What was missing, many post-process thinkers argue, was a chance to become involved with the material in a give-and-take fashion, to treat "writing [as] an activity—an interaction with others" (Breuch 113), and to engage in what Irene Ward calls "functional dialogism" about writing (Breuch 103). Among post-process thinkers, there is much debate about how such ideas can be put into practice—and indeed, whether a "post-process pedagogy" is possible at all (Breuch 97-98). I see two principal ways in which post-process thought can be incorporated alongside existing process-based instruction. The first is for post-process scholarship to be taken "in spirit," as something that guides the ideals of a teacher's activities and assignments. Presumably my friend's English teacher would not have been so intent on imposing onerous paper requirements if she had recognized that writing is not a thing to be mastered (Breuch 105)—particularly not by following rigid rules. The second method for realizing post-process pedagogy is through what Breuch calls "mentoring"—the act of "spending time and energy in our interactions with students—listening to them, discussing ideas with them, letting them make mistakes, and pointing them in the right direction" (120). Breuch further points out that "Writing centers provide a concrete context for post-process theory because one-to-one interactions are the primary practice of writing center tutors" (120).
One-to-one dialogue offers some of the elements of learning that are missing from purely process-oriented instruction. For one thing, when students take part in a dialogue, they can stand on equal footing with their colleagues or their writing tutor. In a traditional lesson, by contrast, students may feel as though they are not in a position to challenge the material being taught, because it comes from a figure of authority. Even teachers who "seek the same collegial tone as [peers or] tutors" may be perceived as superiors because of the existing power structure of academia and because, at the end of the day, they control student grades (Harris 35-36).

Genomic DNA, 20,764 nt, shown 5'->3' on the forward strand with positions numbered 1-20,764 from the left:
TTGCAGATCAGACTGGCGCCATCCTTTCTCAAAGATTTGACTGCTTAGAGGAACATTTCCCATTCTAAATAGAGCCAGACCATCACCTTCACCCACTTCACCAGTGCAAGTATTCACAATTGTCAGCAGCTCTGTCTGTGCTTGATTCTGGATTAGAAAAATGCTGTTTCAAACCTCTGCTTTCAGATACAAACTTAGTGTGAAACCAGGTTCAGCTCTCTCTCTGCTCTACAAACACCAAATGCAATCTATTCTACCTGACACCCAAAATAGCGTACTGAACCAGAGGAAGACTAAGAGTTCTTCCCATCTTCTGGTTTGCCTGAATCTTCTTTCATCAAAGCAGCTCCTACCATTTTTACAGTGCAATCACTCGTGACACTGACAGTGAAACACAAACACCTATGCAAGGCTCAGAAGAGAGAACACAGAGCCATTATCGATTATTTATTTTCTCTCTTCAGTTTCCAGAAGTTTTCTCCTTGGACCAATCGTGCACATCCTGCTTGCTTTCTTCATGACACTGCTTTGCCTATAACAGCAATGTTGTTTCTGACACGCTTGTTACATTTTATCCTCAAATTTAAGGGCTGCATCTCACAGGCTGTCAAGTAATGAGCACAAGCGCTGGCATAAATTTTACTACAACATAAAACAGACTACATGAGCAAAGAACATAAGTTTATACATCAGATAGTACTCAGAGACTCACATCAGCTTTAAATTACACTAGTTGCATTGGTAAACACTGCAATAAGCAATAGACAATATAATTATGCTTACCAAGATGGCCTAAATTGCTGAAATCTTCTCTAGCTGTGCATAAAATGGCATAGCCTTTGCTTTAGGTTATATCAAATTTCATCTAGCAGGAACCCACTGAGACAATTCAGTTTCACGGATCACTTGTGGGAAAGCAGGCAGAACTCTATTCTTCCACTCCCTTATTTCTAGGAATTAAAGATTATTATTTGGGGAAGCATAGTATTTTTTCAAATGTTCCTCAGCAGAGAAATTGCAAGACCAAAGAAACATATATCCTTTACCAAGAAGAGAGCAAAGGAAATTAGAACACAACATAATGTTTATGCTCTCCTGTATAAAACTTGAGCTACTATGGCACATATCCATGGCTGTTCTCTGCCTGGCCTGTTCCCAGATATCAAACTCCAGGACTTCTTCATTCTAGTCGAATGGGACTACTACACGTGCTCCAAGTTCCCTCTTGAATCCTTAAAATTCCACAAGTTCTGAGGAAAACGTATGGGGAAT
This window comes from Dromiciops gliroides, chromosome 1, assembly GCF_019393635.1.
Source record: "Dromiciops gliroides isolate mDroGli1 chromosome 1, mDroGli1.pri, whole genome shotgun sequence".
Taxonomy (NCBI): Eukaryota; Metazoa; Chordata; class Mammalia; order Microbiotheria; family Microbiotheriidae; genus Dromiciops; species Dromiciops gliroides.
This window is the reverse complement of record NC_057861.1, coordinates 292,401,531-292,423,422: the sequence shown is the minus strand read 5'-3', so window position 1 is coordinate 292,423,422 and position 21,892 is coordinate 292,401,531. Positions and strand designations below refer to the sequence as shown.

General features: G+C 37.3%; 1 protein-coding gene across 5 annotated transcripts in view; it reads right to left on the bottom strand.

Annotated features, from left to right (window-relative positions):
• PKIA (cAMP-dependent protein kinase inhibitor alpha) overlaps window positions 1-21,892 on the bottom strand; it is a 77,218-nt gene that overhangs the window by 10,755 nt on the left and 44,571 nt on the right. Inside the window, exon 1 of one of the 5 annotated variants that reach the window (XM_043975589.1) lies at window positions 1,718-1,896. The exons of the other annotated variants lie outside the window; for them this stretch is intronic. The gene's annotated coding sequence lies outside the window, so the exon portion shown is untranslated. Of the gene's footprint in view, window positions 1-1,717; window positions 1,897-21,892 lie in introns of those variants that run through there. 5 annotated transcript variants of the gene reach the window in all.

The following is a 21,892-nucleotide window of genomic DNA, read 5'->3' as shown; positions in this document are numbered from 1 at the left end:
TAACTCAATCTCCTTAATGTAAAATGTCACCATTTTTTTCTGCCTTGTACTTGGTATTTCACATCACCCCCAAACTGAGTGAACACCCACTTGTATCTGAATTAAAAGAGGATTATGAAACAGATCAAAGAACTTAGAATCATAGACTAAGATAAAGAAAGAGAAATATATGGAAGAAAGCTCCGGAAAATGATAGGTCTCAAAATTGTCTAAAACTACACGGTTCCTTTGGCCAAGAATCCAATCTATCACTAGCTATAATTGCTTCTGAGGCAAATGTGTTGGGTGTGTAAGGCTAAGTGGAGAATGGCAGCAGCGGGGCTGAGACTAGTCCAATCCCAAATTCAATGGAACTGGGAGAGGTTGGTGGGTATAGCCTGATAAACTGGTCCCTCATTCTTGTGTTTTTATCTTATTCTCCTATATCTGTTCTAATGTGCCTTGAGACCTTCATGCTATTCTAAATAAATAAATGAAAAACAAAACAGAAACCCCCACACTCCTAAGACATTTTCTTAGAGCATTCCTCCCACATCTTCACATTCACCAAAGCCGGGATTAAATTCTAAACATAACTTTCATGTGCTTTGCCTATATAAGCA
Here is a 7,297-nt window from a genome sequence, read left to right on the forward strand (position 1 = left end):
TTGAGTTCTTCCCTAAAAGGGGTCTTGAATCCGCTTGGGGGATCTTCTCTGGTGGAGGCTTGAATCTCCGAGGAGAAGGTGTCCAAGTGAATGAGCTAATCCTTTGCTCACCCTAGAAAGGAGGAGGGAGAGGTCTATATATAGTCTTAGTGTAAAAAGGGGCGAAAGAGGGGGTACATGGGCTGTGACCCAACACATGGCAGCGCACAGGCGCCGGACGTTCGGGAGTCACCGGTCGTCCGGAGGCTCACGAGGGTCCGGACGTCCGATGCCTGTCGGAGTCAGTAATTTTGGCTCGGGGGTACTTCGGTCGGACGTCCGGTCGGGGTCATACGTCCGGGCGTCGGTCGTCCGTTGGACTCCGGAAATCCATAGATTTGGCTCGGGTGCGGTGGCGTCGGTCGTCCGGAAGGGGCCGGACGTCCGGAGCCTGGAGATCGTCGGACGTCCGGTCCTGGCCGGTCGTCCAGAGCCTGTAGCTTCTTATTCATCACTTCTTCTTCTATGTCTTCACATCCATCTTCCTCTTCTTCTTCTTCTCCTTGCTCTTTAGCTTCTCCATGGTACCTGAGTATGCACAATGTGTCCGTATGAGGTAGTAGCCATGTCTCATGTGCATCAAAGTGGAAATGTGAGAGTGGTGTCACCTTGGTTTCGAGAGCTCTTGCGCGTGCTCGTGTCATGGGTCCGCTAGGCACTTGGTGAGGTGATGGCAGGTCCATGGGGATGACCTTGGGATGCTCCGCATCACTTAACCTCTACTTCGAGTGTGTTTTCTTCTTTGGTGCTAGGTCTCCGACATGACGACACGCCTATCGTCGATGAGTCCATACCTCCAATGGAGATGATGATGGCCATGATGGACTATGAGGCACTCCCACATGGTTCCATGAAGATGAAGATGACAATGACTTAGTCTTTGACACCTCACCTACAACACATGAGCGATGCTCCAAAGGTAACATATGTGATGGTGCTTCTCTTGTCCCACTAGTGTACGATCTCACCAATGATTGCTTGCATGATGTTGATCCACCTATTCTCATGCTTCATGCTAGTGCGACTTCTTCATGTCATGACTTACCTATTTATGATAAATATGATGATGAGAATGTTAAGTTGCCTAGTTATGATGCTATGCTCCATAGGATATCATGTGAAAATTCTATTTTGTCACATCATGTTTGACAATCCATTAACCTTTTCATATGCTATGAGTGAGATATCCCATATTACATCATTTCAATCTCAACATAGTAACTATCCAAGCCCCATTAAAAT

A second advantage of a one-on-one style is that students can receive help specific to their own papers and to themselves. During an ordinary lesson, some students may already be familiar with the material taught, while others may fail to see its importance. But in a discussion that the student himself controls, the student learns and grapples with issues of direct relevance to his paper and to his writing in general. After many of my own one-on-one conversations with peers—whether about writing or ethics or physics—I have come away with a sense of "Okay, I see that now. I had always wondered about that point, but I had never seen my thought on the topic addressed before." It is in cases like these—when individuals have questions and ideas outside the scope of even the best lectures and practice exercises—that dialogue becomes an essential pedagogical supplement.
From my own experience, the process approach to teaching can be beneficial for student writers. Not only does it give them a starting point from which to practice and refine their skills, but it also introduces them to new models and techniques that they wouldn't encounter on their own. However, process pedagogy can be taken too far and made too restrictive, with baleful consequences for student motivation. Moreover, even the best process instruction can fail to give students feelings of authority and a sense that their learning is relevant directly to them; for this, a discussion-based and tutor-based post-process approach is also needed. But as Harris notes, "Writing centers do not and should not repeat the classroom experience […]. Instead, writing centers provide another, very crucial aspect of what writers need—tutorial interaction" (27). The question, then, is not whether process pedagogy is right or post-process pedagogy is right; both are right in the sense that each contributes something valuable that the other cannot.